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A mind of their own: the fungi that make insects do their bidding

ByTom Edwick

Apr 3, 2018

An ant scuttles through the rainforest. Seemingly brainwashed, the ant is on a mission to ascend the nearest plant and clamp down hard on a leaf. Here the ant will remain for a few days until it dies, in what biologists call a “death grip”. You might think this seems like a weird thing for an ant to do, and you’d be right.

Like something from a horror movie, the ant has been taken over by a parasitic fungus, a member of the genus Ophiocordyceps (AKA Cordyceps). This fungus forces the ant to find a leaf in a prime location for fungal growth, all the while digesting it from the inside. Researchers have discovered that Cordyceps fungi can coordinate an ant’s behaviour with astonishing precision. In one species, almost all infected ants are found on leaves roughly 25 centimetres from the ground, where the temperature, humidity, and leaf orientation are just right. This is a remarkable feat of manipulation, which involves a highly complex interaction between the fungus and the ant, which is still not fully understood. Recent developments have shown that despite how it might appear, the fungus never invades the ant’s brain, but could still be controlling it from afar using hormones.

This begs the question, why would a fungus go to all this effort? Why not just grow from the ground like a normal mushroom? Whilst the strategy seems brutal, in the dog eat dog world of biology, anything goes. If an organism can carve out a niche for itself, then it can be extremely successful. Because the Cordyceps fungus can manipulate an ant to carry it to the perfect growing conditions, it means it does not have to compete with other fungi or worry about ground dwelling predators. Furthermore, by hijacking an ant’s energy resources, the fungus has more energy to invest in reproduction. This is the final piece of the puzzle: once the ant is in place and the fungus has amassed enough energy, it bursts a fruiting body through the ant’s head and rains down spores on further victims.

Ants are not the only ones to fall prey to these coercive Cordyceps. Around 400 species from this genus parisitise different arthropods, the group containing insects, spiders, millipedes and centipedes. Parasitic fungi actually play a vital role in maintaining sustainable insect numbers in the wild, which has led to some interesting attempts to replace harmful pesticides with species of fungi, to limited success. The species used are not harmful to mammals, and the spores can be formulated as a spray, allowing the use of existing pesticide application equipment. However, fungal spores require just the right temperature and humidity, and high exposure to sunlight can actually inactivate them. Nevertheless, as part of an integrated system with other pest control methods, or for specific crops that grow in the right conditions, parasitic fungi could be useful.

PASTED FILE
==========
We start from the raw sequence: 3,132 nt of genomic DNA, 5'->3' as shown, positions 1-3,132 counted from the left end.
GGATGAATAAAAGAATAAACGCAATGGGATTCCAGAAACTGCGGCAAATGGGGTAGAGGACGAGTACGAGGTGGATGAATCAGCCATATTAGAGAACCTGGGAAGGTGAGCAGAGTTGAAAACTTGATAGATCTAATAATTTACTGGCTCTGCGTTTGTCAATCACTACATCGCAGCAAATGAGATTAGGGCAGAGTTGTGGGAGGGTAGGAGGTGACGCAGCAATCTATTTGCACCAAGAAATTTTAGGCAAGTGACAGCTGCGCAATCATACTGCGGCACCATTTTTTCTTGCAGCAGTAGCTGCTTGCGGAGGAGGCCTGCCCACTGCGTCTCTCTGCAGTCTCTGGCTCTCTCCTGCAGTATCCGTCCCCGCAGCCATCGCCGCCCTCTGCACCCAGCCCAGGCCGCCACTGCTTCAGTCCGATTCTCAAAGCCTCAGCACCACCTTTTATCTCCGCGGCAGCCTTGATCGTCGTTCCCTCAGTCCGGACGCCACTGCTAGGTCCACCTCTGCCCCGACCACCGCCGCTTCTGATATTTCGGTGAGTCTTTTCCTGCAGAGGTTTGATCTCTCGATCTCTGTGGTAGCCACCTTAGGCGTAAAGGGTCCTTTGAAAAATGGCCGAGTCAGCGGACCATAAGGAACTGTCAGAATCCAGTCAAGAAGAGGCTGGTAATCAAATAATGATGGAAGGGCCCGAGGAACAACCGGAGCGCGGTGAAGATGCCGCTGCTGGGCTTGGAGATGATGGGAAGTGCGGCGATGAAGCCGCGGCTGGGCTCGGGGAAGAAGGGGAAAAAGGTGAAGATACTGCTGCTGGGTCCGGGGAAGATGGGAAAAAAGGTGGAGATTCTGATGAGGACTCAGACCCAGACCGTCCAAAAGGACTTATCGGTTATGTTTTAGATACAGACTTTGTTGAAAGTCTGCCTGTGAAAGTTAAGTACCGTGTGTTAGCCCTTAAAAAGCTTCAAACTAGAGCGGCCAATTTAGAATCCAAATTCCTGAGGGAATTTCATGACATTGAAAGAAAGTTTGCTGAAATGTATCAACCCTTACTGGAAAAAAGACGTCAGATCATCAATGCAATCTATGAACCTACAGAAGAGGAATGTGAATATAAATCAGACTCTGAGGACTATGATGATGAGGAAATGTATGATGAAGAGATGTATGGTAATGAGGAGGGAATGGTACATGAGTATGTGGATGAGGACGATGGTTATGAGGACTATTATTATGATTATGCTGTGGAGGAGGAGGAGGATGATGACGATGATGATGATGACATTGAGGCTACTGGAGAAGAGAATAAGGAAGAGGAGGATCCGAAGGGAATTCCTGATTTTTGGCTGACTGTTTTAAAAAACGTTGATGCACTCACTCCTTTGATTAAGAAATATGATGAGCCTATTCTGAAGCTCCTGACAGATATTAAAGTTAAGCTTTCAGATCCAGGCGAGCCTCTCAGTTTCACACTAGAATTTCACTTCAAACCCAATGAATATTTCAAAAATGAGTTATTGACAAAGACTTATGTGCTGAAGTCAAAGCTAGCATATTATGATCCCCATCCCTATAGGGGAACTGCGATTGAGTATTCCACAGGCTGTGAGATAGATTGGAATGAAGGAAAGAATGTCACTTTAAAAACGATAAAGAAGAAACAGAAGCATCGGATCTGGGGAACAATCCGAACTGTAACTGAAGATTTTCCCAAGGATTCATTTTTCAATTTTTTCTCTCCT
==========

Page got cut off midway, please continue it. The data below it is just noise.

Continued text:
The cruel strategy of the Cordyceps fungus, rendering its victims mindless zombies, has provided the inspiration for some recent popular fiction. The hugely successful The Last of Us (2013) is a video game set in a dystopian zombie-ridden future, where a species of Cordyceps has evolved to take control of humans, utilising them to infect other humans. The first stage is violent and aggressive, with the fungus transmitted through biting. But true to nature, the later-stage infected groan with fruiting bodies, ready to disperse spores onto those unfortunate enough to disturb them. Beyond the jump scares, this game seems to strike at a deep fear we may all have of being taken over by Mother Nature. 

While a fungus taking over a human is extremely unlikely, you would be surprised at the ways parasites have been found to manipulate our behaviour. One example is the Guinea worm, which resides in water fleas found in stagnant water. Upon ingestion, stomach acid dissolves the water flea, but the Guinea worm persists. The female grows and moves through the body until it reaches an extremity, like a hand or foot, where it resides undetected for up to a year. When it is ready to lay its eggs, the worm releases an acid, causing the skin to blister. This blistering causes the infected individual to put the burning limb into water to relieve the painful sensation. The Guinea worm lays its eggs, which are ingested by the water fleas. And so the cycle continues.

Although nature is often portrayed as beautiful, the reality can be harsh, a consequence of organisms vying to outcompete each other by any means. This directionless drive to propagate is the key to understanding the whole of biology. If an organism can find a way to pass on its genes slightly more successfully than a competitor, then it is treated favourably by evolution. Unfortunately for our ant, it has become an unwitting pawn for Cordyceps in the game of life.

Image credit: Chandan Kumar via flickr

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